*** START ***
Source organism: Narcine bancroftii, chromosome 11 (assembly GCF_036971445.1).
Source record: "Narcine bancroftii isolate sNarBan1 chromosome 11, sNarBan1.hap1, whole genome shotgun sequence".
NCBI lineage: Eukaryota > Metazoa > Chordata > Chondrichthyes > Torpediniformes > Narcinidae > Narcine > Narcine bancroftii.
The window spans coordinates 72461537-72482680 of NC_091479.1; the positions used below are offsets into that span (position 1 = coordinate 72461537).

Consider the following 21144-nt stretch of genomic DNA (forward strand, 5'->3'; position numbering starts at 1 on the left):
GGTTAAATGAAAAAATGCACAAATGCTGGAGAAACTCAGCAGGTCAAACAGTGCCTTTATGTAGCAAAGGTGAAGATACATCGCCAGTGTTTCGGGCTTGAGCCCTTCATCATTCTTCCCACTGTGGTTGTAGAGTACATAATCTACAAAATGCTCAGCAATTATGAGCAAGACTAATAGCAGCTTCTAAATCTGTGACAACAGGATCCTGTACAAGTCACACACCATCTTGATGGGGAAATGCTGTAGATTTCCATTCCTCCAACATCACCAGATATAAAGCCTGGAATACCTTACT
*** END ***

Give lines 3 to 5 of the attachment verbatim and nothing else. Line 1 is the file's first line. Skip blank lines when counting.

NCBI lineage: Eukaryota > Metazoa > Chordata > Chondrichthyes > Torpediniformes > Narcinidae > Narcine > Narcine bancroftii.
The window spans coordinates 72461537-72482680 of NC_091479.1; the positions used below are offsets into that span (position 1 = coordinate 72461537).

Consider the following 21144-nt stretch of genomic DNA (forward strand, 5'->3'; position numbering starts at 1 on the left):